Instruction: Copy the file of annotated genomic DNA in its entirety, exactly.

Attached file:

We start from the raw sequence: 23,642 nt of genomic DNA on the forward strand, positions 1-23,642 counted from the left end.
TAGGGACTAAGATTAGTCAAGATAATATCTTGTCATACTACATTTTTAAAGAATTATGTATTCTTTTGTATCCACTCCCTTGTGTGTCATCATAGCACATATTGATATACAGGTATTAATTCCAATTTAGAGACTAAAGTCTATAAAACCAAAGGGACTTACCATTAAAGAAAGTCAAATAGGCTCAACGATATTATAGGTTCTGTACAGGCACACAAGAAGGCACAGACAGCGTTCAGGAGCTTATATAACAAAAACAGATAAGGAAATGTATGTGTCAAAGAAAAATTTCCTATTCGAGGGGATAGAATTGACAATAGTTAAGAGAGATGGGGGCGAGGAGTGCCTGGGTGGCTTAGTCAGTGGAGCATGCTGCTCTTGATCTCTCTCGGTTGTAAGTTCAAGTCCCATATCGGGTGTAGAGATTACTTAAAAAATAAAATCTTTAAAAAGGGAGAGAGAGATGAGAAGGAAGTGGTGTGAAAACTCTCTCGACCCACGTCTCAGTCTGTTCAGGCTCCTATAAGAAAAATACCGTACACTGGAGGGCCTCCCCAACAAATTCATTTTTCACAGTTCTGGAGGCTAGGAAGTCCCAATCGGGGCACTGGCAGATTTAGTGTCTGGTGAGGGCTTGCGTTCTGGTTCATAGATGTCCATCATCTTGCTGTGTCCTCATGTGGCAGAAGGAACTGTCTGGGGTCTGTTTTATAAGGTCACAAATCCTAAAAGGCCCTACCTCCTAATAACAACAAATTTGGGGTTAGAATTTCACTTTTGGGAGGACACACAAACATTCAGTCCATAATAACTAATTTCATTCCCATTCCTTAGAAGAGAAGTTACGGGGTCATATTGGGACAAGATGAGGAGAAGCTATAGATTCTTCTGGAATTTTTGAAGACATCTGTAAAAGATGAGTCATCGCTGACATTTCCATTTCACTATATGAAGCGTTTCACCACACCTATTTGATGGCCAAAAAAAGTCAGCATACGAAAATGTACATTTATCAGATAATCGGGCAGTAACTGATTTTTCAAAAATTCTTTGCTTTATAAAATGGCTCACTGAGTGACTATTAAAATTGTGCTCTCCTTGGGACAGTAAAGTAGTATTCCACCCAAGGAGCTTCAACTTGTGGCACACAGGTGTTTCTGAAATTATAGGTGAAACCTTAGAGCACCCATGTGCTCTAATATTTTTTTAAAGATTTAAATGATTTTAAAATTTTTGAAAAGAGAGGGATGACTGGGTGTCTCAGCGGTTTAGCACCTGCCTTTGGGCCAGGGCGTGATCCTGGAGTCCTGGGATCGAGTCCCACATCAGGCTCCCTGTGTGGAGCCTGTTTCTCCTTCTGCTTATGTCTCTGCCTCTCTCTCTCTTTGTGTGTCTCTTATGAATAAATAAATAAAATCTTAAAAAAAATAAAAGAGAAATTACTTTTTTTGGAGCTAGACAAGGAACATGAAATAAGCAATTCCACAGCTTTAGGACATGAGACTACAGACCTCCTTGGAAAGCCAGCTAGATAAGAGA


We start from the raw sequence: 23,642 nt of genomic DNA on the forward strand, positions 1-23,642 counted from the left end.
TAGGGACTAAGATTAGTCAAGATAATATCTTGTCATACTACATTTTTAAAGAATTATGTATTCTTTTGTATCCACTCCCTTGTGTGTCATCATAGCACATATTGATATACAGGTATTAATTCCAATTTAGAGACTAAAGTCTATAAAACCAAAGGGACTTACCATTAAAGAAAGTCAAATAGGCTCAACGATATTATAGGTTCTGTACAGGCACACAAGAAGGCACAGACAGCGTTCAGGAGCTTATATAACAAAAACAGATAAGGAAATGTATGTGTCAAAGAAAAATTTCCTATTCGAGGGGATAGAATTGACAATAGTTAAGAGAGATGGGGGCGAGGAGTGCCTGGGTGGCTTAGTCAGTGGAGCATGCTGCTCTTGATCTCTCTCGGTTGTAAGTTCAAGTCCCATATCGGGTGTAGAGATTACTTAAAAAATAAAATCTTTAAAAAGGGAGAGAGAGATGAGAAGGAAGTGGTGTGAAAACTCTCTCGACCCACGTCTCAGTCTGTTCAGGCTCCTATAAGAAAAATACCGTACACTGGAGGGCCTCCCCAACAAATTCATTTTTCACAGTTCTGGAGGCTAGGAAGTCCCAATCGGGGCACTGGCAGATTTAGTGTCTGGTGAGGGCTTGCGTTCTGGTTCATAGATGTCCATCATCTTGCTGTGTCCTCATGTGGCAGAAGGAACTGTCTGGGGTCTGTTTTATAAGGTCACAAATCCTAAAAGGCCCTACCTCCTAATAACAACAAATTTGGGGTTAGAATTTCACTTTTGGGAGGACACACAAACATTCAGTCCATAATAACTAATTTCATTCCCATTCCTTAGAAGAGAAGTTACGGGGTCATATTGGGACAAGATGAGGAGAAGCTATAGATTCTTCTGGAATTTTTGAAGACATCTGTAAAAGATGAGTCATCGCTGACATTTCCATTTCACTATATGAAGCGTTTCACCACACCTATTTGATGGCCAAAAAAAGTCAGCATACGAAAATGTACATTTATCAGATAATCGGGCAGTAACTGATTTTTCAAAAATTCTTTGCTTTATAAAATGGCTCACTGAGTGACTATTAAAATTGTGCTCTCCTTGGGACAGTAAAGTAGTATTCCACCCAAGGAGCTTCAACTTGTGGCACACAGGTGTTTCTGAAATTATAGGTGAAACCTTAGAGCACCCATGTGCTCTAATATTTTTTTAAAGATTTAAATGATTTTAAAATTTTTGAAAAGAGAGGGATGACTGGGTGTCTCAGCGGTTTAGCACCTGCCTTTGGGCCAGGGCGTGATCCTGGAGTCCTGGGATCGAGTCCCACATCAGGCTCCCTGTGTGGAGCCTGTTTCTCCTTCTGCTTATGTCTCTGCCTCTCTCTCTCTTTGTGTGTCTCTTATGAATAAATAAATAAAATCTTAAAAAAAATAAAAGAGAAATTACTTTTTTTGGAGCTAGACAAGGAACATGAAATAAGCAATTCCACAGCTTTAGGACATGAGACTACAGACCTCCTTGGAAAGCCAGCTAGATAAGAGA